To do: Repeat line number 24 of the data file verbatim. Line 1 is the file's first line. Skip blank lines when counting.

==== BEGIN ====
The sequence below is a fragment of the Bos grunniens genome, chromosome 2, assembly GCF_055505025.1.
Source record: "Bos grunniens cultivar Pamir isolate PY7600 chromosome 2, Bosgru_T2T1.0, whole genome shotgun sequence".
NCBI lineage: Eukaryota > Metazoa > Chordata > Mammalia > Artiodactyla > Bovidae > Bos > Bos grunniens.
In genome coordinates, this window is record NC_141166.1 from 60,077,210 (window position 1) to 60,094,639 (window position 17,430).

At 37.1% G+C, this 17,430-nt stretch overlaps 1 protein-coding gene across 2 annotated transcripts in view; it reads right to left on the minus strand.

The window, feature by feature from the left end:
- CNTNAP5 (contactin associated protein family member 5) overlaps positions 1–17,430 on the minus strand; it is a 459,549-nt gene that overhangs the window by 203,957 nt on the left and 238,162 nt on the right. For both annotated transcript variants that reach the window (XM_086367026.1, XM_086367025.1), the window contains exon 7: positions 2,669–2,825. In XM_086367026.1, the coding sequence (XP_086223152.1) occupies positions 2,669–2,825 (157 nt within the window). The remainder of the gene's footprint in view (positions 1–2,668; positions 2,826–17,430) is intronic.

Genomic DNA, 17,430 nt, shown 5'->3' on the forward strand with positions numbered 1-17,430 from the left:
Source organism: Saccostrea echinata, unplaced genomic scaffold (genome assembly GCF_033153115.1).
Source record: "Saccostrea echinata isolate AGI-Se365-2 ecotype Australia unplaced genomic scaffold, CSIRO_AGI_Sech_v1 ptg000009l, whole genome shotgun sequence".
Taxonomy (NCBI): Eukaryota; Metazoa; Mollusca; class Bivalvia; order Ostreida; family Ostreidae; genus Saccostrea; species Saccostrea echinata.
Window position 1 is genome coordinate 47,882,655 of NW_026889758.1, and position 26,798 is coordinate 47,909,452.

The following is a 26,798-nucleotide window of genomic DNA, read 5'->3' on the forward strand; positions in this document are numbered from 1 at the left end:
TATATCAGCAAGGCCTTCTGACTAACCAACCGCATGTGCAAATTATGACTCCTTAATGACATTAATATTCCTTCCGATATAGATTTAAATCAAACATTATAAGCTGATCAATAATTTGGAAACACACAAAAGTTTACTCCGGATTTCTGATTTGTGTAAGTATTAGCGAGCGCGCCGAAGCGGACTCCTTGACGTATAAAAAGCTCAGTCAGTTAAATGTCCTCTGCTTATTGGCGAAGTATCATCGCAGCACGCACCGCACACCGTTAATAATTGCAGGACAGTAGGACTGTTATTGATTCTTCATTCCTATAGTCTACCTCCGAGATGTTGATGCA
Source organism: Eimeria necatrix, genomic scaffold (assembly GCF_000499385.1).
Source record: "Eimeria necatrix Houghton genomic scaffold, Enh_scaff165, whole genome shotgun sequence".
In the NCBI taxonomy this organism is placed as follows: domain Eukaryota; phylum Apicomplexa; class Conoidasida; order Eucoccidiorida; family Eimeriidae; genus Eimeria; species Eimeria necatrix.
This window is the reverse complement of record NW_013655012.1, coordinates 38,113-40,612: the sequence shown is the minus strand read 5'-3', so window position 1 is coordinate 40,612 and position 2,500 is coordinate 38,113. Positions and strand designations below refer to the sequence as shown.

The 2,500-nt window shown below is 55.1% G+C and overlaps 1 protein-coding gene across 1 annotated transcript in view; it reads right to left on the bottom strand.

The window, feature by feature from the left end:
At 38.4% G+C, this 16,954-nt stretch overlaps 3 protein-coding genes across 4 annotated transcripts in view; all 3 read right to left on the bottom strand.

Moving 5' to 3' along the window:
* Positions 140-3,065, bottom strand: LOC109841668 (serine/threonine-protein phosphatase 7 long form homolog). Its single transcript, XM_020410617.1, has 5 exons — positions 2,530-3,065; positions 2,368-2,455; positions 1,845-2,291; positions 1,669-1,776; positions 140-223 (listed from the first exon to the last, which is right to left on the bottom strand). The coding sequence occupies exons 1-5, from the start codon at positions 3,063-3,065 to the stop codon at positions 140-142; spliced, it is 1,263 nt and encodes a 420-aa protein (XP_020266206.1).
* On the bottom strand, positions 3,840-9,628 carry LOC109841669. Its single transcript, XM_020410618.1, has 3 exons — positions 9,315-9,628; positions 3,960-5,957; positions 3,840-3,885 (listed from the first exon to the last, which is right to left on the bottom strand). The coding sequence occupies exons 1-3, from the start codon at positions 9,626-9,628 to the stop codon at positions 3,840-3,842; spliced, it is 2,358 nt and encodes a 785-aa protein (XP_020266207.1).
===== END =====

* On the bottom strand, positions 3,840-9,628 carry LOC109841669. Its single transcript, XM_020410618.1, has 3 exons — positions 9,315-9,628; positions 3,960-5,957; positions 3,840-3,885 (listed from the first exon to the last, which is right to left on the bottom strand). The coding sequence occupies exons 1-3, from the start codon at positions 9,626-9,628 to the stop codon at positions 3,840-3,842; spliced, it is 2,358 nt and encodes a 785-aa protein (XP_020266207.1).